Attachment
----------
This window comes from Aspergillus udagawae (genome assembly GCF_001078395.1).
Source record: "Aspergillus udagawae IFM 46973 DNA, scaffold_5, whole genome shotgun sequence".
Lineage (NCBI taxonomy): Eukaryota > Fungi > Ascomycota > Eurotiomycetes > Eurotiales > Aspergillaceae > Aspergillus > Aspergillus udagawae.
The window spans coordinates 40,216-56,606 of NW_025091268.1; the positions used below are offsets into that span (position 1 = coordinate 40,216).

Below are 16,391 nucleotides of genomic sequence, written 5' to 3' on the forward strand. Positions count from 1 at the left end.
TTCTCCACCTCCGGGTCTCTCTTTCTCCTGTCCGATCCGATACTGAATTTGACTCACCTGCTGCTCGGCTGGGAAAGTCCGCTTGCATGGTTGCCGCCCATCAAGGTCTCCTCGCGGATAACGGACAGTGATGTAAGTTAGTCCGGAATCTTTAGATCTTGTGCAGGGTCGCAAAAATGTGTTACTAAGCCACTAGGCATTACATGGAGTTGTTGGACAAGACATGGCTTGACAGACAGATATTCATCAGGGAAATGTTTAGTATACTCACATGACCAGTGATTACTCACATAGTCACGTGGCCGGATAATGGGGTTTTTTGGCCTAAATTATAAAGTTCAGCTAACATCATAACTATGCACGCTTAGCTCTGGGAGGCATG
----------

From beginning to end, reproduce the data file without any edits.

This window comes from Aspergillus udagawae (genome assembly GCF_001078395.1).
Source record: "Aspergillus udagawae IFM 46973 DNA, scaffold_5, whole genome shotgun sequence".
Lineage (NCBI taxonomy): Eukaryota > Fungi > Ascomycota > Eurotiomycetes > Eurotiales > Aspergillaceae > Aspergillus > Aspergillus udagawae.
The window spans coordinates 40,216-56,606 of NW_025091268.1; the positions used below are offsets into that span (position 1 = coordinate 40,216).

Below are 16,391 nucleotides of genomic sequence, written 5' to 3' on the forward strand. Positions count from 1 at the left end.
TTCTCCACCTCCGGGTCTCTCTTTCTCCTGTCCGATCCGATACTGAATTTGACTCACCTGCTGCTCGGCTGGGAAAGTCCGCTTGCATGGTTGCCGCCCATCAAGGTCTCCTCGCGGATAACGGACAGTGATGTAAGTTAGTCCGGAATCTTTAGATCTTGTGCAGGGTCGCAAAAATGTGTTACTAAGCCACTAGGCATTACATGGAGTTGTTGGACAAGACATGGCTTGACAGACAGATATTCATCAGGGAAATGTTTAGTATACTCACATGACCAGTGATTACTCACATAGTCACGTGGCCGGATAATGGGGTTTTTTGGCCTAAATTATAAAGTTCAGCTAACATCATAACTATGCACGCTTAGCTCTGGGAGGCATG